14 February 2015 No Comments by The Northern Standard

By Kevin Carney

To paraphrase Mark Twain, it seems that rumours of the death of Tyrone have been greatly exaggerated.

When Monaghan took Mickey Harte’s men apart in round one of the NFL there was a queue of pundits lining up to proclaim that the King is dead, long live the King.

But Tyrone’s surprising 1-11 to 1-7 away win over Mayo last weekend in division one of the league has caused a re-think in some quarters. The obituaries have been put on the back-burner for the time being.

If Mickey Harte was looking for a response to his team’s defeat to Monaghan in Omagh, then his players certainly came up trumps in Castlebar with the words grit, aggression and passion stitched liberally into the O’Neill county’s performance.

Tyrone, unashamedly, went back to basics to carve out their crucial win. The inventors of the blanket defence reverted to type with, at times, all 15 of their number in their own half.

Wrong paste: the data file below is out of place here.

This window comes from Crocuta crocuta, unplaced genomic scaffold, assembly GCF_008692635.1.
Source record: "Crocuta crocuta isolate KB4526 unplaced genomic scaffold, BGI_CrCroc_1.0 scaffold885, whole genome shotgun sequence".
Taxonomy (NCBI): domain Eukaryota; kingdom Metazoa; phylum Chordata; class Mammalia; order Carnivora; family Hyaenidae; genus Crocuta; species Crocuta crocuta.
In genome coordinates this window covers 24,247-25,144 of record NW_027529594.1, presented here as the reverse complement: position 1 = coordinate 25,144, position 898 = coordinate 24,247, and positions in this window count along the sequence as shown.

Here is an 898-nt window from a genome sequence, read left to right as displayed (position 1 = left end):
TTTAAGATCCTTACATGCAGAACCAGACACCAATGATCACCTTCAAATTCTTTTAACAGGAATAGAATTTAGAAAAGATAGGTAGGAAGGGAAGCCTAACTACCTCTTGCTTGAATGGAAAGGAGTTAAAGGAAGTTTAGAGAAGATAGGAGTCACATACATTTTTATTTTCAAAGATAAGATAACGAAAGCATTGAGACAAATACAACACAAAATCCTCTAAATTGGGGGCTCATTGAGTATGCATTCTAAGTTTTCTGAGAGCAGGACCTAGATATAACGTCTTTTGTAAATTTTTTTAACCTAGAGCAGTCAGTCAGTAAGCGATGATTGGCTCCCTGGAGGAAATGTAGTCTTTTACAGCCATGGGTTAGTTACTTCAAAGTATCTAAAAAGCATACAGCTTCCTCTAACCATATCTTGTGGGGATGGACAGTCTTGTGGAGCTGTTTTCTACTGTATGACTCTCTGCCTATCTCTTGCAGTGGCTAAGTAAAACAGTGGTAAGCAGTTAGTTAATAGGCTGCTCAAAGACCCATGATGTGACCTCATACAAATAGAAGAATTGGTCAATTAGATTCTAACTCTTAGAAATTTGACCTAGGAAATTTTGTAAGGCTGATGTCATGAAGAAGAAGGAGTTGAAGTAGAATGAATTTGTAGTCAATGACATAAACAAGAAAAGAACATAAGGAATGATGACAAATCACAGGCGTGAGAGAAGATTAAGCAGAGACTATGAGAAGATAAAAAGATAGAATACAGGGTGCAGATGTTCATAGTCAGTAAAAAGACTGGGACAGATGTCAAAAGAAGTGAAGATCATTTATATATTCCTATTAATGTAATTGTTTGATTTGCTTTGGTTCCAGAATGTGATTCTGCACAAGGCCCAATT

Tyrone’s tactics of defending en masse succeeded in restricting Mayo to just 1-2 from open play over the course of the 70 minutes. On that basis, we shouldn’t be surprised if we see the same again and again and again this year.

In the modern game, players with mighty engines are invariably the first on the team-sheet and last Sunday, we saw a Tyrone crew that were fitter, better conditioned and, all told, better athletes at this juncture of the season than their opponents.

Whether Tyrone’s modus operandi last Sunday is back to stay, time will tell. In fairness to Harte, he knows he’s gotta do what he’s gotta do to win. Winning at intercounty level is all that counts, after all.

“We had to put a bit of a blockade in there,” Mickey Harte admitted after the game.

In Cavan right now, there’s not an awful lot of people complaining about the county team’s style of play. Why? Because the Blues have made a better than expected start to their NFL Division Two campaign and their latest outing against Laois last Saturday night was arguably Cavan’s most impressive in years.

Laois are no Tyrone, of course. They’re no Monaghan either. But Cavan showed the type of potential that got them noticed after…


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